Scientists once wondered if these seals were a distinct population, speculating that the seals were somehow able to return to Hudson Bay, despite the rapids and waterfalls separating the chain of lakes from the bay.

But satellite collars finally showed that the seals stay inside the lake system. An examination of hair, blubber and blood also revealed the seals survive solely on a diet of freshwater fish, such as lake and brook trout.

Caribou, moose, black bear, wolverine, lynx and at least 51 bird species are also found within Tasikimi, along with reptiles and amphibians such as the American toad and the wood frog.

Given the richness of the park's animal life and unusual land formations, it's not surprising that the master plan managing it says that scientific research will play an important role.

On the park's western border lies Richmond Gulf, a huge salty body of water, outlined by unusual unsymmetrical hills called "cuestas" - the highest found in Quebec.

While travelling by helicopter, Willie Kumarluk (centre) of Umiujaq shares his knowledge of the history and natural environment of Nunavik’s future Tasikimi park with Peter Tookalook (left), the Umiujaq community liaison for the Kativik Regional Government Parks section, and Alec Sala (right), a KRG renewable resources officer.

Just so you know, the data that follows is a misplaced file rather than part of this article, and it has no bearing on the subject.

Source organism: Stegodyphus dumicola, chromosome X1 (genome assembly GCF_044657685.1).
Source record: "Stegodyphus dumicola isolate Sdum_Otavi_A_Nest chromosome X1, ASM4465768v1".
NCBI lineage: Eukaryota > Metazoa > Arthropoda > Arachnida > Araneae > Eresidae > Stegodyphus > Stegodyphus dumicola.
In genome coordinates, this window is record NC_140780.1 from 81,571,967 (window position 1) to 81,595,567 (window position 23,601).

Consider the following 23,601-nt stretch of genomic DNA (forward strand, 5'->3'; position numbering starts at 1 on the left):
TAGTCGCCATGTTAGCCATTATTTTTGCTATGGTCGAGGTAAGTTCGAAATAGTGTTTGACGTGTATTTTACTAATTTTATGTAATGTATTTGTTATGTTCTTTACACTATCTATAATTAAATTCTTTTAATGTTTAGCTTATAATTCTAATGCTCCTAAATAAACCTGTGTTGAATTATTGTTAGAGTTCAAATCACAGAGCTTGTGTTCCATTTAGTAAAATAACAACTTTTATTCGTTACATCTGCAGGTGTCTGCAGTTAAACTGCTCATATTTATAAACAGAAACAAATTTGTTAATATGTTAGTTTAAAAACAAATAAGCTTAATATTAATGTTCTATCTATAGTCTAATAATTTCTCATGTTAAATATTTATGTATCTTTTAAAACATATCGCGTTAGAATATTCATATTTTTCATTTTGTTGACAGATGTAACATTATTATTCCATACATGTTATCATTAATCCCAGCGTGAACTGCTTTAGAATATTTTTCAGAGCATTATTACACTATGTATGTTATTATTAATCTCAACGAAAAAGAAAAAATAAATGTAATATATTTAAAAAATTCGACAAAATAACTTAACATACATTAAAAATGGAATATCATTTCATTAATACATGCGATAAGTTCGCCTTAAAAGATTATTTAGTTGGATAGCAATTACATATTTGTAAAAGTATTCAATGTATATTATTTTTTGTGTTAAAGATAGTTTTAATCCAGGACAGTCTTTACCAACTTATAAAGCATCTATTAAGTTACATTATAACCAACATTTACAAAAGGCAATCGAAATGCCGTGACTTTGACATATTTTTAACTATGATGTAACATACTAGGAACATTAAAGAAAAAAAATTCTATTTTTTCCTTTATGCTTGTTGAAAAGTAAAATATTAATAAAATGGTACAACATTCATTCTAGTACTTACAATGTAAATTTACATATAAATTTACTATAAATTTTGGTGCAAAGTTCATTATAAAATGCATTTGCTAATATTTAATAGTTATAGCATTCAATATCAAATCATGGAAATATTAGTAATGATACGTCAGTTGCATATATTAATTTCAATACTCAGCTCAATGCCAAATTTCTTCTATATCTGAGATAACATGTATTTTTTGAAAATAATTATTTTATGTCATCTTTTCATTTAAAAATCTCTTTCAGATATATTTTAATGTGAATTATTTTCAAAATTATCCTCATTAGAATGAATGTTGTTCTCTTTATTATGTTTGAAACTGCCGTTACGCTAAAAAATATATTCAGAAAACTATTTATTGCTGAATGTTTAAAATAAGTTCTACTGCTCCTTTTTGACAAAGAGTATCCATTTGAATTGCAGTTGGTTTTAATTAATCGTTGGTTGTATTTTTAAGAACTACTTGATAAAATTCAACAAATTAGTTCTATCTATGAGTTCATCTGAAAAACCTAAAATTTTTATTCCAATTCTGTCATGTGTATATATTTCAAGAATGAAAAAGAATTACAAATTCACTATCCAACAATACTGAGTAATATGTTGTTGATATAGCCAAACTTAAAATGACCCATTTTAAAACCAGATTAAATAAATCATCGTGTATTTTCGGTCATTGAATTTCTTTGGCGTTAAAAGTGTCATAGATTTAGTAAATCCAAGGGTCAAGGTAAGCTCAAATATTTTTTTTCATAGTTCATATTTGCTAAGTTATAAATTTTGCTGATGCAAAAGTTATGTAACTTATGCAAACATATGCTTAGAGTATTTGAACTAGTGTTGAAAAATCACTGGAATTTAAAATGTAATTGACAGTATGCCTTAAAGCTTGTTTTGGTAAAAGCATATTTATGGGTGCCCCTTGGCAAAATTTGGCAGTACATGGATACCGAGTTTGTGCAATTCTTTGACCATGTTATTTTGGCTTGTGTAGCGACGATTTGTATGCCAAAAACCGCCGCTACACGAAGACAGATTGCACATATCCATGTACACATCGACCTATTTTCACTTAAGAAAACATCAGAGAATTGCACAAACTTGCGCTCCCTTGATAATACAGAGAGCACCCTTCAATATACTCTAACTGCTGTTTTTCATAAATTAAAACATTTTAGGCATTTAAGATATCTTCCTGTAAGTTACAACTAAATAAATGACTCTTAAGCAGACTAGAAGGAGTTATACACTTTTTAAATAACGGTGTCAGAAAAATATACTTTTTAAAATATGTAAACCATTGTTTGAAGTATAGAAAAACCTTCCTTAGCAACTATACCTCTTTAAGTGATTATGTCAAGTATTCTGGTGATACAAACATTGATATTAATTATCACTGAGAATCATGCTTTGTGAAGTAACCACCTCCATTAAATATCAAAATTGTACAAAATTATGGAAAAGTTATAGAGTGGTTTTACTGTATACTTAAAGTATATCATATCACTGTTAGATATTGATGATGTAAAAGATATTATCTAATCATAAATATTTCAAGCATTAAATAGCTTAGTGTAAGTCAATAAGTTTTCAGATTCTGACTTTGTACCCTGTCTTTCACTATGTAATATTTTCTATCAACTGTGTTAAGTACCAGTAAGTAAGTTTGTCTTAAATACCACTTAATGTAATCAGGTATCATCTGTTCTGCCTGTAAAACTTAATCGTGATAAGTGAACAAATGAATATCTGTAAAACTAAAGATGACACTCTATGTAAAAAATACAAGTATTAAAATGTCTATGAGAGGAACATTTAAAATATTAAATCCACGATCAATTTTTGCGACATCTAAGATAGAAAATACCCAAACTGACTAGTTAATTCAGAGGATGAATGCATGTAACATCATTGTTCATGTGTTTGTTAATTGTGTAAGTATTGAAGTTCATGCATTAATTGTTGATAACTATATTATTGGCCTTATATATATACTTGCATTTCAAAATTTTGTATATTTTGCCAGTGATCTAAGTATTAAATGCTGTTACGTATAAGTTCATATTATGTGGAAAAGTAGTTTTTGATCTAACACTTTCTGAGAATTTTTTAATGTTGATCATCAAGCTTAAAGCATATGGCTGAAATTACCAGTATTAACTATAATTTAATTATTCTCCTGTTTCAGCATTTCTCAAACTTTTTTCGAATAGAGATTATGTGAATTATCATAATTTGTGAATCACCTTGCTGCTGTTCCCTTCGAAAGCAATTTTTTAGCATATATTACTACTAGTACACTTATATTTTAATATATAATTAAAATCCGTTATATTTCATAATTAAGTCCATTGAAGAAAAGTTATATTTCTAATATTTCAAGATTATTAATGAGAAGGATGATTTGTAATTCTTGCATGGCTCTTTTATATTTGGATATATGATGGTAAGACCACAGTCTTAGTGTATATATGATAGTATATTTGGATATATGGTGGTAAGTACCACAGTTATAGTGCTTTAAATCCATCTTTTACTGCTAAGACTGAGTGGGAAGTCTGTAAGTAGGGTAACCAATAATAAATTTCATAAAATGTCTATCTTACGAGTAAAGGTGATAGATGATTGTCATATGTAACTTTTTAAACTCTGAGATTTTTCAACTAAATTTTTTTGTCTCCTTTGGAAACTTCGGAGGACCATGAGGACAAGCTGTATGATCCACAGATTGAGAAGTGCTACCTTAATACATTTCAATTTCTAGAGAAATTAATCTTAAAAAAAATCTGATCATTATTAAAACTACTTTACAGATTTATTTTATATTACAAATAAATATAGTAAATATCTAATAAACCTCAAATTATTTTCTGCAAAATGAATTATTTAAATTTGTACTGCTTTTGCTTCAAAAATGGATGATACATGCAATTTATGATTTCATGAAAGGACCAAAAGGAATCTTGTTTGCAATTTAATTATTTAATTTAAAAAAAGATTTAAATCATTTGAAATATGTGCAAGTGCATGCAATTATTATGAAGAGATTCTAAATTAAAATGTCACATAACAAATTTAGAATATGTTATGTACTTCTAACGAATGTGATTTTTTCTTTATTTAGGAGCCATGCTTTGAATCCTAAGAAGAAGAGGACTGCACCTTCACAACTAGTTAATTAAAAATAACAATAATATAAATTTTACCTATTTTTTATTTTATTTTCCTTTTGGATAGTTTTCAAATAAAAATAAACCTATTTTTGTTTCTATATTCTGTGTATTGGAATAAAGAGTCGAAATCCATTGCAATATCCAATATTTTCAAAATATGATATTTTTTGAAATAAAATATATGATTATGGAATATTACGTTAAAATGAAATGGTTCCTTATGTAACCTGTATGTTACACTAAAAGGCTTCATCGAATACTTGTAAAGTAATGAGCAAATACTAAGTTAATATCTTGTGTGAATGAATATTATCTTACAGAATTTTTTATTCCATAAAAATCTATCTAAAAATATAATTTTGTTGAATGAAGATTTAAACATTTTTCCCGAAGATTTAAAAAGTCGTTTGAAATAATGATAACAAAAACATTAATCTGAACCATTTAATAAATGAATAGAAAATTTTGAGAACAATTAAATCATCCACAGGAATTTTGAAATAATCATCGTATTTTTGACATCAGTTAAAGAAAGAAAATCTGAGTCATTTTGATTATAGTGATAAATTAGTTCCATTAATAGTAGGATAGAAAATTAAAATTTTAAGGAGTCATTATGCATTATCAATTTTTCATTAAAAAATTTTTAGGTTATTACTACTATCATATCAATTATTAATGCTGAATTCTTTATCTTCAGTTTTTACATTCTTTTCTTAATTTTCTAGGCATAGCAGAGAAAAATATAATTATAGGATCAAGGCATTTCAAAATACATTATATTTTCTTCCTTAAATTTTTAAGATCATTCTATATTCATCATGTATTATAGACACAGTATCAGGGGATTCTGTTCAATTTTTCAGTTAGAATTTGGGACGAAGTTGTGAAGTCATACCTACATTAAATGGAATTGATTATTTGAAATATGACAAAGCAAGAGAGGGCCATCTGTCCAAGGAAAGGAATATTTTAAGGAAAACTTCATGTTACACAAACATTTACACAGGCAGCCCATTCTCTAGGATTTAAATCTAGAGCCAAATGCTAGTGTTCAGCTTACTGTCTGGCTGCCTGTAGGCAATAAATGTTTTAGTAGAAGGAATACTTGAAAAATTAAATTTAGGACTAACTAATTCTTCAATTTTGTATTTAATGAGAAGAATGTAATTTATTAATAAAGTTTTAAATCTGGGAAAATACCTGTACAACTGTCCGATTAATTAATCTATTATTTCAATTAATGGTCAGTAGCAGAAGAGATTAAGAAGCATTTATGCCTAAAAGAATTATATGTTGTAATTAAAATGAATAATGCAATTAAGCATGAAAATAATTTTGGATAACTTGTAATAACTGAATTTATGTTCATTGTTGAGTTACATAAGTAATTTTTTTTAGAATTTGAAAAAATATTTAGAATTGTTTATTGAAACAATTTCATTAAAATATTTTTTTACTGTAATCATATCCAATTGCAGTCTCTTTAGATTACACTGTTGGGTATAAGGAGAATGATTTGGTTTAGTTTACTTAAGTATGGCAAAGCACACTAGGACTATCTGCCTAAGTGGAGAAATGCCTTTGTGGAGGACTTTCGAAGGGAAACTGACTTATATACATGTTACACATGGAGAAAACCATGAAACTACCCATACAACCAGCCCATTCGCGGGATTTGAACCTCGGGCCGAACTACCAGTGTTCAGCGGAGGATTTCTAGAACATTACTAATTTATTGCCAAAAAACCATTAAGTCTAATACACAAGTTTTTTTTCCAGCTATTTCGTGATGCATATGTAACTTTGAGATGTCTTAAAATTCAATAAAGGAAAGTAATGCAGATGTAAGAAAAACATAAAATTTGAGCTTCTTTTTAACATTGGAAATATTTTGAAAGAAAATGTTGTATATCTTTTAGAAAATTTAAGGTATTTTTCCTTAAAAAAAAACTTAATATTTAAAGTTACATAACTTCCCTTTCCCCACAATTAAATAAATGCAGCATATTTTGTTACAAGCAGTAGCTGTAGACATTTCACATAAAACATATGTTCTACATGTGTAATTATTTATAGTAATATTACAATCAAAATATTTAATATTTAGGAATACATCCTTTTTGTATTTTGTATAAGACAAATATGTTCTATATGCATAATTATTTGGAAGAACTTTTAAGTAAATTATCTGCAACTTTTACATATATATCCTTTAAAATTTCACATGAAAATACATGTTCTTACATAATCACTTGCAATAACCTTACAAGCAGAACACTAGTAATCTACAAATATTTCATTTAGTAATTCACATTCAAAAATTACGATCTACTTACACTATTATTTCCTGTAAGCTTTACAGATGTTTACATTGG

Cuestas are tabletop hills with unequal slopes that plunge into the water on one side and drop off more gently on the other side. From the top of those cuestas, a 360-degree view takes in Hudson Bay, the Nastapoka Islands and the immense Richmond Gulf.

A narrow passage connects this gulf to the bay. About 10 km long, this passage, known as the "Goulet" in French, resembles a canyon surrounded by cliffs.

Due to the fast-running currents of water, the Goulet remains ice-free all winter, attracting beluga and seals. Meanwhile, fresh water from rivers brings brook trout, Arctic char and whitefish into the gulf.

To the east lies Clearwater Lake, made up of two circular basins, the result of a twin meteorite impact 287 million years ago. Rivers dotted by numerous falls crisscross the plateau that connects the lake to gulf.